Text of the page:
Are cyclists a bigger threat to pedestrians than motor vehicles?
February 3, 2009
We routinely hear how dangerous cyclists are to pedestrians. We’re constantly cycling recklessly along pavements, through parks and running red lights. Last week the government published figures showing that as a pedestrian you are 263 times more likely to be killed by a motor vehicle than by a bicycle.
In the last ten years, just over 7,600 pedestrian were killed by motor vehicles while 29 were killed by cyclists. Over the same period, 364,000 pedestrians were injured by motor vehicles, almost 76,000 (or 21%) of them seriously while cyclists injured just over 2,600 with roughly the same proportion (22%) being considered serious.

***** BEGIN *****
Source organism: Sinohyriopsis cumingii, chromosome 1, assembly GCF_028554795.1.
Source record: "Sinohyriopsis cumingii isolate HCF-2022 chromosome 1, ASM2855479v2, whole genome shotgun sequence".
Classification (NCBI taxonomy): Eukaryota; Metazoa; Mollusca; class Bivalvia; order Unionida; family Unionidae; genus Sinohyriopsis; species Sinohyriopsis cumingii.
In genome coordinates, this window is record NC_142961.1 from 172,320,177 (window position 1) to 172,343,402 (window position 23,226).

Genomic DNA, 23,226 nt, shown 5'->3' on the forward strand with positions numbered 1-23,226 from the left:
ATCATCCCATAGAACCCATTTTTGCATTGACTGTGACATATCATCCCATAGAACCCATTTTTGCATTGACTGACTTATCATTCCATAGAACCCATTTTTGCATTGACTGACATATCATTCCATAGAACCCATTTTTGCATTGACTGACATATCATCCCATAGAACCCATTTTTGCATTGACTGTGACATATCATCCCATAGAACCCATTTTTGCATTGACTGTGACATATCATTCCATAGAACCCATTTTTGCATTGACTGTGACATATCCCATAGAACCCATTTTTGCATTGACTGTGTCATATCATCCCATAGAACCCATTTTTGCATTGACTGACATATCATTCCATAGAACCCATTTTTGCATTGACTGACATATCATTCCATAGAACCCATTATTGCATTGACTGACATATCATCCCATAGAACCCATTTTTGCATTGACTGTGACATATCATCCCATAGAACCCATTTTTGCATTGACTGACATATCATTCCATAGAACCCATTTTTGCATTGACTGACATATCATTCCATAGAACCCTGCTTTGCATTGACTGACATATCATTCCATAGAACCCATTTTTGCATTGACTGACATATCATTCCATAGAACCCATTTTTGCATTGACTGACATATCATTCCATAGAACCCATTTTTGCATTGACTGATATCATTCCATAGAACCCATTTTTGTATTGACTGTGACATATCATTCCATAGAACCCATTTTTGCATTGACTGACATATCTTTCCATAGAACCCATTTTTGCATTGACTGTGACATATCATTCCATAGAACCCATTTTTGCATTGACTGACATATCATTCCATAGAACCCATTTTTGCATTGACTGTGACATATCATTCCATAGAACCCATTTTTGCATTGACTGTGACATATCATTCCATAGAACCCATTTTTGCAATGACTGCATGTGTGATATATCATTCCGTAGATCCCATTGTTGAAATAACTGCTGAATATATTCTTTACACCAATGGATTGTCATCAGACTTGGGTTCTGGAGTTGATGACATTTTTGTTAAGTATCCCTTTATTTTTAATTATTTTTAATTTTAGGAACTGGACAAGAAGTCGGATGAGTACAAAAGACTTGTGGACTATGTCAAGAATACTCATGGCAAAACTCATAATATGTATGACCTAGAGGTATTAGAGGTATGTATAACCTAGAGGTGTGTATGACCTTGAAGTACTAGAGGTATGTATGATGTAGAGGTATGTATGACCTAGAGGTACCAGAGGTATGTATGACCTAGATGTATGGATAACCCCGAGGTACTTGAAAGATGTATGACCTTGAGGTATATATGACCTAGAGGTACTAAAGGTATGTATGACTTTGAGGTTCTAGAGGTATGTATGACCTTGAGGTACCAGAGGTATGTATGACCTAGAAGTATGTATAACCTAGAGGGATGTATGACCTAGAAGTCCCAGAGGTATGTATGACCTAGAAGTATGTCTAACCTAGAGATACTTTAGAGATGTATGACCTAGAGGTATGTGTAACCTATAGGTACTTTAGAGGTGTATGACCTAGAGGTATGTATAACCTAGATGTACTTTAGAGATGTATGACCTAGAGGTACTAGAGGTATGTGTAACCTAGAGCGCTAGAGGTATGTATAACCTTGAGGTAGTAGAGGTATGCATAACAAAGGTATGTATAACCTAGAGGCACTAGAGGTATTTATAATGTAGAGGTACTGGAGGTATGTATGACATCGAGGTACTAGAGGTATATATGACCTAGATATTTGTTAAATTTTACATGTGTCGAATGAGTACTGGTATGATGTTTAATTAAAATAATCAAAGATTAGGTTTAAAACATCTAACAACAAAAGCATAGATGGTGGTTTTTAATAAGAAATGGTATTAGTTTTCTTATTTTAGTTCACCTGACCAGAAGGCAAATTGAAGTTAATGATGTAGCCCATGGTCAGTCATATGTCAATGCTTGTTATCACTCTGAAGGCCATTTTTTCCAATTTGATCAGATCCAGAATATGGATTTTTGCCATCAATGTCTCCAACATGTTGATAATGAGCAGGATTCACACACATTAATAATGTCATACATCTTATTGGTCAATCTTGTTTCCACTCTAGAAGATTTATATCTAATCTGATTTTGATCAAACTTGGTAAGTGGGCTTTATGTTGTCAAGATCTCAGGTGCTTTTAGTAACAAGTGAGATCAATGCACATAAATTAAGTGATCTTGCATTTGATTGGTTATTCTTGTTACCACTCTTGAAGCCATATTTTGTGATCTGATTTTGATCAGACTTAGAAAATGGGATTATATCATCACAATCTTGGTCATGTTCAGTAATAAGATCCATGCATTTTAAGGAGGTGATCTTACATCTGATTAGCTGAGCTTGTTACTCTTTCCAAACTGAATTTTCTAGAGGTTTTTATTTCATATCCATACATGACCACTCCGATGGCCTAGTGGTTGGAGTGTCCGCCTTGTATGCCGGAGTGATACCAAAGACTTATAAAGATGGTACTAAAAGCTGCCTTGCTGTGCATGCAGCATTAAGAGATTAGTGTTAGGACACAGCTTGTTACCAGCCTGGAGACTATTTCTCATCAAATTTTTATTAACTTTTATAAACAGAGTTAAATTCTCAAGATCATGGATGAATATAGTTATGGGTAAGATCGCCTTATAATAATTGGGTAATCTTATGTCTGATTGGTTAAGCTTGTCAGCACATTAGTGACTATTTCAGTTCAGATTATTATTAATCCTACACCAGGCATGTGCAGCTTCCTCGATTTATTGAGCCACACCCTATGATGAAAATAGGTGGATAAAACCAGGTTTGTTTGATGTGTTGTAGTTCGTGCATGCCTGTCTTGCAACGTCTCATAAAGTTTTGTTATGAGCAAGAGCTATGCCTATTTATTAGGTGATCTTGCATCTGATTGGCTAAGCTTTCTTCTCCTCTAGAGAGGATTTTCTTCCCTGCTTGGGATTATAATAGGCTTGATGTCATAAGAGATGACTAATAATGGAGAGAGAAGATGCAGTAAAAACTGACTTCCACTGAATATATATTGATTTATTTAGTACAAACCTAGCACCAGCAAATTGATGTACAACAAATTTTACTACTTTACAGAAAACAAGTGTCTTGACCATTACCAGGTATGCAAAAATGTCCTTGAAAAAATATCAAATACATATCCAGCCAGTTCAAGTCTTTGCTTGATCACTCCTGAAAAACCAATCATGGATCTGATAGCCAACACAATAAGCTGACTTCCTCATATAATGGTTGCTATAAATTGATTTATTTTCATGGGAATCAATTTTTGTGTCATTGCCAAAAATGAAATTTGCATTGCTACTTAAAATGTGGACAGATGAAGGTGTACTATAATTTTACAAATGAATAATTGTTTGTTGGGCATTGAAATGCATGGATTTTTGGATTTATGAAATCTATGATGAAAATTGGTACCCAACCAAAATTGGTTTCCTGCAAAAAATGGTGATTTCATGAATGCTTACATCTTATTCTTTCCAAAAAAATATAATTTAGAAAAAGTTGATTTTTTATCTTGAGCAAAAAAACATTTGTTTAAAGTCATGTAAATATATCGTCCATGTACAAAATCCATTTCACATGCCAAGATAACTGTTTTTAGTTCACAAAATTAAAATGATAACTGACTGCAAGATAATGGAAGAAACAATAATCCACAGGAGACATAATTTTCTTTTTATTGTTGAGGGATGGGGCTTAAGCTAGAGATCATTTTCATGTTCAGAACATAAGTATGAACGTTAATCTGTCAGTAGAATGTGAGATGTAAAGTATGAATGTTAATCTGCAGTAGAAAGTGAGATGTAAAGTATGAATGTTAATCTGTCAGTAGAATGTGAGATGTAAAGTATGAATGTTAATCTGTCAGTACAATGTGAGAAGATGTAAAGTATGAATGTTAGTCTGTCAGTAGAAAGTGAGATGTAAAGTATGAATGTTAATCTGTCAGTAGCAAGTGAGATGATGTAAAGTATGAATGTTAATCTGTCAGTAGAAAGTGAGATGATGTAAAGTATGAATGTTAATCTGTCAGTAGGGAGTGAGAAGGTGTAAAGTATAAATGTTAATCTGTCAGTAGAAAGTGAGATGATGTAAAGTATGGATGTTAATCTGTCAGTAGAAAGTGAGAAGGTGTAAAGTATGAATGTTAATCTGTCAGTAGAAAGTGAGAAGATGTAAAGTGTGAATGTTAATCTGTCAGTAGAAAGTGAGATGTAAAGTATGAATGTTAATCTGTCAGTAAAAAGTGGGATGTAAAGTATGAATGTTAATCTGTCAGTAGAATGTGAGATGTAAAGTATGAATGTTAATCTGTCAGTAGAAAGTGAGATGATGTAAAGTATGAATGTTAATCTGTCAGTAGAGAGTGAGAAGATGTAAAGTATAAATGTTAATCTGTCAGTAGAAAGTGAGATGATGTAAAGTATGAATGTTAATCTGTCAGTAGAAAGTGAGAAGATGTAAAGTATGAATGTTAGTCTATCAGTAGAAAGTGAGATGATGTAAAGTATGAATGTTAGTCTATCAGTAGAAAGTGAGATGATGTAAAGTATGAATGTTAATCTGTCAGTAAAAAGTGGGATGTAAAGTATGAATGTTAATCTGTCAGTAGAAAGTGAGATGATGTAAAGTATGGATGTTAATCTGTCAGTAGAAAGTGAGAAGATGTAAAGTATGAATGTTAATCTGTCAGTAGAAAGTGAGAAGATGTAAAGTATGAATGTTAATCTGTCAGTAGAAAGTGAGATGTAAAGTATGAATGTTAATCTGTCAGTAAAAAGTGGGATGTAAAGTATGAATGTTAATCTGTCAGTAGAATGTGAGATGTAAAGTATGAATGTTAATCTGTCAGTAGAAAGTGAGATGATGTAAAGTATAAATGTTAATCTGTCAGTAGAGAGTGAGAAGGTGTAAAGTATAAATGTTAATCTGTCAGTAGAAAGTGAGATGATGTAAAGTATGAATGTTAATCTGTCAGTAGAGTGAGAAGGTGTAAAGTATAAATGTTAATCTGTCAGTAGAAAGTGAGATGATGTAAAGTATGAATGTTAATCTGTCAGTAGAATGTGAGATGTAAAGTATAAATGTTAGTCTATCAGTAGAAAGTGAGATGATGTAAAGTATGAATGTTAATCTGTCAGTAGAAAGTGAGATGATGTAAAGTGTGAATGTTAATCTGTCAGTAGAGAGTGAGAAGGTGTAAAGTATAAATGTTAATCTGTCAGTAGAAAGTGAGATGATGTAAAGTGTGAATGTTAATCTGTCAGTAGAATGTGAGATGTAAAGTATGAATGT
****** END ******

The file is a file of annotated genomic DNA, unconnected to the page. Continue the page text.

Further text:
The big difference of course is that motor vehicles tend to be a little bigger and travelling a little faster than the average cyclist. When you look at the relationship between deaths and serious injuries you see that for every ten serious injures caused by motor vehicles there is one death whereas for every 19 serious injuries caused by cyclists there is one death.
So, unless you’ve still got your training wheels on, get off the pavement, obey the traffic laws and stop giving the public another (wrong) reason to hate us.